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This week’s dream: The Mediterranean’s ‘most beautiful’ island
Corsica, midway between Naples and Marseille, is roughly the size of New Hampshire. In recent years, the island has become a “discreet alternative to the south of France” for monied travelers.
 

At first, the train ride into Corsica’s rugged outback seems nothing “to write home about,” said Seth Sherwood in The New York Times. The cars are creaky and the seats as uncomfortable as church pews. But as the train moves out of Ajaccio, the largest coastal city on the Mediterranean island, visitors can only stare in awe at the astonishing landscape thundering past—plunging ravines, snow-capped mountains, rugged villages, and the ruins of stone houses. No wonder the ancient Greeks “declared the island Kalliste: Most Beautiful.”

Corsica, midway between Naples and Marseille, is roughly the size of New Hampshire. Napoleon Bonaparte is its most famous son, and the island is part of France, though the ancient Corsican language is still widely spoken. The medieval citadel of Calvi lies on the northern side of the island. Among the houses in its warren of cobbled lanes is one that some locals believe to be the birthplace of Christopher Columbus (convention says he was from Genoa). A hillside cavern contains a museum of the French Foreign Legion, which maintains a base outside town, and “the old and eternally hip nightclub Chez Tao” is a popular haunt offering drinks, dancing, and “views from its citadel perch.”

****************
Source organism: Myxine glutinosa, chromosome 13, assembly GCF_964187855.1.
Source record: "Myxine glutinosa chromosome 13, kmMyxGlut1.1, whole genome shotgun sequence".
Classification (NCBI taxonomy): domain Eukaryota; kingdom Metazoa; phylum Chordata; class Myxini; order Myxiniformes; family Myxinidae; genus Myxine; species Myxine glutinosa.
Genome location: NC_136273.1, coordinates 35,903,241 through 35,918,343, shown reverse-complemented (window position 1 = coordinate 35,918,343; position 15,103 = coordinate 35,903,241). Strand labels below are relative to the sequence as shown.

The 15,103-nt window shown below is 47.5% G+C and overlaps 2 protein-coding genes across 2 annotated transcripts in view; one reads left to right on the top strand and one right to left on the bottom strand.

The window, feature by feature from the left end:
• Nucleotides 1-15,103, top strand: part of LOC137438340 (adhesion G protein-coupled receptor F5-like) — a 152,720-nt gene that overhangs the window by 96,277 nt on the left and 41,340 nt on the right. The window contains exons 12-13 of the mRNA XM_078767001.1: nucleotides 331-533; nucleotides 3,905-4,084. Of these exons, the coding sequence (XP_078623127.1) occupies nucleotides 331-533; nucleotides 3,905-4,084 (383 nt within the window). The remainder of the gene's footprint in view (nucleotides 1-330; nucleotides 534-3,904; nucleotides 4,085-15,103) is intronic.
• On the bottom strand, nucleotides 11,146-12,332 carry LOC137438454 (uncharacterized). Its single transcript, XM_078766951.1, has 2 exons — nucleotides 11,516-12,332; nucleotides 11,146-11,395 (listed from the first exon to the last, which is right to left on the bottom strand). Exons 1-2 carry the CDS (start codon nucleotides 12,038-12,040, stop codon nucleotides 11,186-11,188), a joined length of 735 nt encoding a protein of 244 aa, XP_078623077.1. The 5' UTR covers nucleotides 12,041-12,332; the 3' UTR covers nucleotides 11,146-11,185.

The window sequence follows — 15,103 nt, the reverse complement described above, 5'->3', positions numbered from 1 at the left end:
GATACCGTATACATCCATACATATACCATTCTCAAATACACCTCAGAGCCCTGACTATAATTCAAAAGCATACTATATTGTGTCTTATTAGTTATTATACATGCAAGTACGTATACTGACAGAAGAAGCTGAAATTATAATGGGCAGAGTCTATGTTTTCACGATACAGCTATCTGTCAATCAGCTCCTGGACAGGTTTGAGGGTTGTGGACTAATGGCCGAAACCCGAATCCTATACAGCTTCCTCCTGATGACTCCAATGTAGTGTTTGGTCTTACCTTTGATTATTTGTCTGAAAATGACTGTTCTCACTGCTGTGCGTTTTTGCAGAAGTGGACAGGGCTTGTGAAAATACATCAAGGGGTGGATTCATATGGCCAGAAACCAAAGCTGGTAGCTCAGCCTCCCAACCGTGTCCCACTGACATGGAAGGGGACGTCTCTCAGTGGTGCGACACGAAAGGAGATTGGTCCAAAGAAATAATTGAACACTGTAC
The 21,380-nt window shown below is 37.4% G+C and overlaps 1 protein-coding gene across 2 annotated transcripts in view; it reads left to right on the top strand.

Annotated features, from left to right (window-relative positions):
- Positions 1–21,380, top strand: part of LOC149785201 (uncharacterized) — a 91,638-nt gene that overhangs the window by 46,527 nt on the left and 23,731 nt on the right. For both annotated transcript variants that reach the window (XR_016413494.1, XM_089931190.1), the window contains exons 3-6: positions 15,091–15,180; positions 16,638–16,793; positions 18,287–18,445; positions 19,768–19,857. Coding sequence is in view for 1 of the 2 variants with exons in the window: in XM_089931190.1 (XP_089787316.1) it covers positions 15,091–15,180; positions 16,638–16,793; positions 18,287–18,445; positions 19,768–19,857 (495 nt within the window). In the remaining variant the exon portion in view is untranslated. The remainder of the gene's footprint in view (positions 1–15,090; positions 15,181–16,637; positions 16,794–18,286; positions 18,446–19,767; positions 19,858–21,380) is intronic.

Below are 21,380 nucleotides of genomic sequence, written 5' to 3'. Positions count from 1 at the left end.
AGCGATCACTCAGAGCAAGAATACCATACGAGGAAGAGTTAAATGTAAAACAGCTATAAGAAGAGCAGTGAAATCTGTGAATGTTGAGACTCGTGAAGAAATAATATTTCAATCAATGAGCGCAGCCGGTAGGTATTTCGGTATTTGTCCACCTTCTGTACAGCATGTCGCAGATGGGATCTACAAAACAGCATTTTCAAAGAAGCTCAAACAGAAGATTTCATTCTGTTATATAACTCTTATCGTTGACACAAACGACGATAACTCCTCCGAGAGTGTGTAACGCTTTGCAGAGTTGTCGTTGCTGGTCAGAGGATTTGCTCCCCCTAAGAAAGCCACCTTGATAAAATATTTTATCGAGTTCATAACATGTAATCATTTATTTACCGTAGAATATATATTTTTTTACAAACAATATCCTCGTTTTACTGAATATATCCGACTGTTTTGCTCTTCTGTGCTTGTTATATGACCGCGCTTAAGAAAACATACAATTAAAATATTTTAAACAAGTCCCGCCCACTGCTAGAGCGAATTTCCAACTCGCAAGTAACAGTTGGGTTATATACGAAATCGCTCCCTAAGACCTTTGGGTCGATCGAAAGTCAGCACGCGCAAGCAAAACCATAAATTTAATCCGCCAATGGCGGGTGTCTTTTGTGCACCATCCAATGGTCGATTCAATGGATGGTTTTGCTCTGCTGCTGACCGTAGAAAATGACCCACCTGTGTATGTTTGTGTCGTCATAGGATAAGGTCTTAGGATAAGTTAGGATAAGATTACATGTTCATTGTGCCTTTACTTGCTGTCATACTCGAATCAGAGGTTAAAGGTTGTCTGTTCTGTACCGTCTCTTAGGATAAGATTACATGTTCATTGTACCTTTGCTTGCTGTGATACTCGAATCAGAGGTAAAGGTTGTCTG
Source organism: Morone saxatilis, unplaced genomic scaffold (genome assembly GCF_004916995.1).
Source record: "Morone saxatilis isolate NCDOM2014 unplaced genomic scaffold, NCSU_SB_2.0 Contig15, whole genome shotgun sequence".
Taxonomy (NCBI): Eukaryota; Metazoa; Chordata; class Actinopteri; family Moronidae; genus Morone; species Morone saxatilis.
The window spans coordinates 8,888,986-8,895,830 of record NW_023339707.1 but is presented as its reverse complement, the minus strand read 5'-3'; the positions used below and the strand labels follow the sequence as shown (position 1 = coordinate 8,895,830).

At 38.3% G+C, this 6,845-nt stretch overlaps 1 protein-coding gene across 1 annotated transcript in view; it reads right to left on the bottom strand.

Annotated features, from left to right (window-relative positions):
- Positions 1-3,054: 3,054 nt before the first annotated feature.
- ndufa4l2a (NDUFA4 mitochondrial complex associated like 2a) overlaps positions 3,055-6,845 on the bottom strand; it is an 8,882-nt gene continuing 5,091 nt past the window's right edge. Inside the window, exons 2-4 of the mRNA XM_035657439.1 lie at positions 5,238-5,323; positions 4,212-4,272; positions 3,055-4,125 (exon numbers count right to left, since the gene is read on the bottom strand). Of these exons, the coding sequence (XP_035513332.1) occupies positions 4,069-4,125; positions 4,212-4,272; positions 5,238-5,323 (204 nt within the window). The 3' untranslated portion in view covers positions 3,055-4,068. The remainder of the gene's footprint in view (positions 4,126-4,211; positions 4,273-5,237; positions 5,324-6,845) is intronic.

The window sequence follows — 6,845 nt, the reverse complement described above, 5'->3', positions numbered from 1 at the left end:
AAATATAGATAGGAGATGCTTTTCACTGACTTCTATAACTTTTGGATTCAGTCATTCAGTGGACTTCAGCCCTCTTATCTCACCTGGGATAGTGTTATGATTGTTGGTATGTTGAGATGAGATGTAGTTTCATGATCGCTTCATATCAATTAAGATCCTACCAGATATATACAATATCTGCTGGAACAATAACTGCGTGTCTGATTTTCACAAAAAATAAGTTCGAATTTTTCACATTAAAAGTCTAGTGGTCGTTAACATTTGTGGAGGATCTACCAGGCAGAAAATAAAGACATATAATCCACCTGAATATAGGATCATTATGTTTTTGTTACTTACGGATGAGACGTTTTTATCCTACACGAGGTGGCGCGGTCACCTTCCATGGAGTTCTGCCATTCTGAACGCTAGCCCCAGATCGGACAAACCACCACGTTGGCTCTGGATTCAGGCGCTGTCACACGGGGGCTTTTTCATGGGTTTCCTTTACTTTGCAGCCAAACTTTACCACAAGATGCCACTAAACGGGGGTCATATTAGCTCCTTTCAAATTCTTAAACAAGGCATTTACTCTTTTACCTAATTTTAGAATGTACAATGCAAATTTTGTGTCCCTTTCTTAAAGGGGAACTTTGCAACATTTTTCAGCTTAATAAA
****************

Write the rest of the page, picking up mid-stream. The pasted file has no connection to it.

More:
In recent years, Corsica has emerged as a “discreet alternative to the south of France” for monied travelers. Near the staggeringly beautiful town of Bonifacio, on the southern tip, “immense chalk-white cliffs” are lined with enormous, stalactite-filled grottos, and rock formations as big as New York City apartment buildings “sprout mysteriously from the sea.” Nearby is the secluded community of Île de Cavallo, which the French press has dubbed the Isle of Billionaires, and “the glitzy town of Porto-Vecchio,” famed for Michelin-starred restaurants whose guest lists are filled with boldface names. After dark, the village’s ancient streets are transformed into a “nightlife mecca.” Clad in white linen, crowds drift in and out of art galleries and gelato parlors, or drink Corsican rosé as an outdoor DJ “spins electro-soul.”
Contact: English.visit-corsica.com

 

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